The person living as an authentic or the real self isn’t worried about what others might think. Of course, this isn’t to say that the person is indifferent to the perspectives of others or lives a self-centered lifestyle. Actually, while that is the way of those suffering from narcissism, the authentic person seeks to discover ways to honor the self as well as to acknowledge others at the same time.

The person living as the real self is into creating win-win solutions. Indeed, she wants to do things that serve all parties. She also understands how it is possible to do so. After all, when one is living as the real self, she receives inner guidance that directs her on how to take actions that benefit others as well as the self. This means she doesn’t sacrifice her own needs for another, but she doesn’t disregard those of others so she might benefit herself, either.

Narcissists, on the other hand, are into misleading and manipulating other people in order to achieve their own selfish ends. But then, what matters most to them is their personal gain. They are comfortable doing what they do no matter what the costs to others. Of course, one of the characteristics of narcissism or the narcissistic is that they are concerned only about the well-being of others whom they perceive as players—like the self. They view all other people as objects to be used for personal benefit or gain.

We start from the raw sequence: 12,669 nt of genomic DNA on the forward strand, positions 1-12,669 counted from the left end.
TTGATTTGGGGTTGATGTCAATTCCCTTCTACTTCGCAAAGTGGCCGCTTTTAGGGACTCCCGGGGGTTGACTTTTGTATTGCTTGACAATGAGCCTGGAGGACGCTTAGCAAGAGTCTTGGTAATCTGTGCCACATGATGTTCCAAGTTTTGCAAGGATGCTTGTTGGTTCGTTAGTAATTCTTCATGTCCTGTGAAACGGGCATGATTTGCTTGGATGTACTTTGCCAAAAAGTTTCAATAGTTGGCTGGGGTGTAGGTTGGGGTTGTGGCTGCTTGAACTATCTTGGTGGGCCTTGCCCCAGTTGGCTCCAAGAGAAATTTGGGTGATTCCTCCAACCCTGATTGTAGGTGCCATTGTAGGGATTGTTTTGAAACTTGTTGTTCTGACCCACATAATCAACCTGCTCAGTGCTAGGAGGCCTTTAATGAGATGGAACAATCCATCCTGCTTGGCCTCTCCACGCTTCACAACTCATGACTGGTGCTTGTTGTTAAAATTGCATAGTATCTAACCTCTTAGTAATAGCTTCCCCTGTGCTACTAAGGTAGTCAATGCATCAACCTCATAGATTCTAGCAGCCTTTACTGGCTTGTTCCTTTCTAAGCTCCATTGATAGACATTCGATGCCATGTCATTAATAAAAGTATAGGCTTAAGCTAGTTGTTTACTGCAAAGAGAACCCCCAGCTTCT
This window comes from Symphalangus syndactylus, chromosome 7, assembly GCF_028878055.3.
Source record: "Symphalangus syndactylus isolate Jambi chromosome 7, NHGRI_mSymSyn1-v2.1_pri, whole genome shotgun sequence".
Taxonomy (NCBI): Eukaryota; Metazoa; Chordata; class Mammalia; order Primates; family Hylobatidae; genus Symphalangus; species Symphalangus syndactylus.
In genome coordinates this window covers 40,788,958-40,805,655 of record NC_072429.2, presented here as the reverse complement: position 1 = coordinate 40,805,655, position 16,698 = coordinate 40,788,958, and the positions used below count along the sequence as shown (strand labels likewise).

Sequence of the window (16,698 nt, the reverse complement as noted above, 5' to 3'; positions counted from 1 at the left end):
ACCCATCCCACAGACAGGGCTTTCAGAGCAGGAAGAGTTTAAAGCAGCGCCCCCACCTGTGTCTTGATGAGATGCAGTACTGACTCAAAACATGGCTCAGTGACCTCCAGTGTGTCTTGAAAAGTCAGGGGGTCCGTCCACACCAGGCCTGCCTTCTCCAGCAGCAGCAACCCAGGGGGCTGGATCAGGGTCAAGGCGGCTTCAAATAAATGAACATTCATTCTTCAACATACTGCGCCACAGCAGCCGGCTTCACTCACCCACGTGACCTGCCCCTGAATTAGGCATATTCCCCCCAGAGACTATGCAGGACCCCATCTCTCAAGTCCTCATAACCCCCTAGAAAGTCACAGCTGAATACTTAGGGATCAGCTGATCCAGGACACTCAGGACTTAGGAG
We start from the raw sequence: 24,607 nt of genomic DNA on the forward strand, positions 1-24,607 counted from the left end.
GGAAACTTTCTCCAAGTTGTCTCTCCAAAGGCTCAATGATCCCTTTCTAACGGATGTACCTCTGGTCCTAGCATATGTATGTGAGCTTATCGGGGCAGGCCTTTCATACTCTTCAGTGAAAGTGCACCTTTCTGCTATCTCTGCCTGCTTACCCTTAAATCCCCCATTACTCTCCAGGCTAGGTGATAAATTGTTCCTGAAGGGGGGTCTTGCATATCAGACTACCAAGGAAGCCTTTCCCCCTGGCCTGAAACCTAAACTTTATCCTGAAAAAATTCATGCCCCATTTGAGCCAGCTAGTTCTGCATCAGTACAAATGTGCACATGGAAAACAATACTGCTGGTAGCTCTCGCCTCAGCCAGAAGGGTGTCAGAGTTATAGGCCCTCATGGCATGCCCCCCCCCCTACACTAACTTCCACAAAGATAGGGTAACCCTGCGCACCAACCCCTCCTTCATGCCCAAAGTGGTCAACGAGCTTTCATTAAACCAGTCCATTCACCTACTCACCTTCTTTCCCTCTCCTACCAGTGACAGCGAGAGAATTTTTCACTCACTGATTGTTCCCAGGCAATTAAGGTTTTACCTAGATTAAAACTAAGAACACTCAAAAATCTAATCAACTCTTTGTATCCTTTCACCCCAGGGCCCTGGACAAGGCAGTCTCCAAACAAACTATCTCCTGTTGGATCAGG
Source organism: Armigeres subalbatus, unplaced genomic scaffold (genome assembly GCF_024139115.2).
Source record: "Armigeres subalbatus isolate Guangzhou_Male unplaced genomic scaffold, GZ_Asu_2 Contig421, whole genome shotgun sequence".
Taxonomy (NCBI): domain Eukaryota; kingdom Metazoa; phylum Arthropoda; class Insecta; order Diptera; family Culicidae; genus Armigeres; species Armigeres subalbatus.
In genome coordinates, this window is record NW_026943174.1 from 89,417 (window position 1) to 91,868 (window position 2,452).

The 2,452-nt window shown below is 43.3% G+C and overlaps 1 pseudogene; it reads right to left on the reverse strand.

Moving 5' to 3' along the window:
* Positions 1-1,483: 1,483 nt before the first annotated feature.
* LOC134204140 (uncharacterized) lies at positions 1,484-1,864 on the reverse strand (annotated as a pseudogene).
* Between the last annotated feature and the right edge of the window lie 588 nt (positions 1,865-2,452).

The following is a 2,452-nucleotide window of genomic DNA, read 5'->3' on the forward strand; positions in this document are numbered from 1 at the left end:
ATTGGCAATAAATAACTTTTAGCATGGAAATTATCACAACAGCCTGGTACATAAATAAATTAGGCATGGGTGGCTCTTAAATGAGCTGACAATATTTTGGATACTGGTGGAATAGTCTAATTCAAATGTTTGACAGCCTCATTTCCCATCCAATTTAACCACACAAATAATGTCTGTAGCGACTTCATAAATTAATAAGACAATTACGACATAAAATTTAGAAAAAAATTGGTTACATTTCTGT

The person operating as an authentic or real self strives to always be aware of her behavior and its impact on others. She strives to take right actions that are both beneficial and non-destructive to others as well as the world in general. The authentic individual realizes that because of the connection between herself and all others, when she harms another or some aspect of the universe, she actually is harming herself as well. This, of course, is so different from the perception of the narcissist who can only see what benefits him, even if it is destroying both others as well as the world.

Narcissism might be described as akin to constantly wearing blinders. Narcissists don’t see things as they truly are; they see them as they need them to be, or as they are. In other words, they can only look straight ahead at what will ultimately serve their own goals. When they see the means that serve their ends, they disregard or remain oblivious to the impact of pursuing these—on other people as well as any part of the larger interconnected system in which we are all part of the one—the source of all.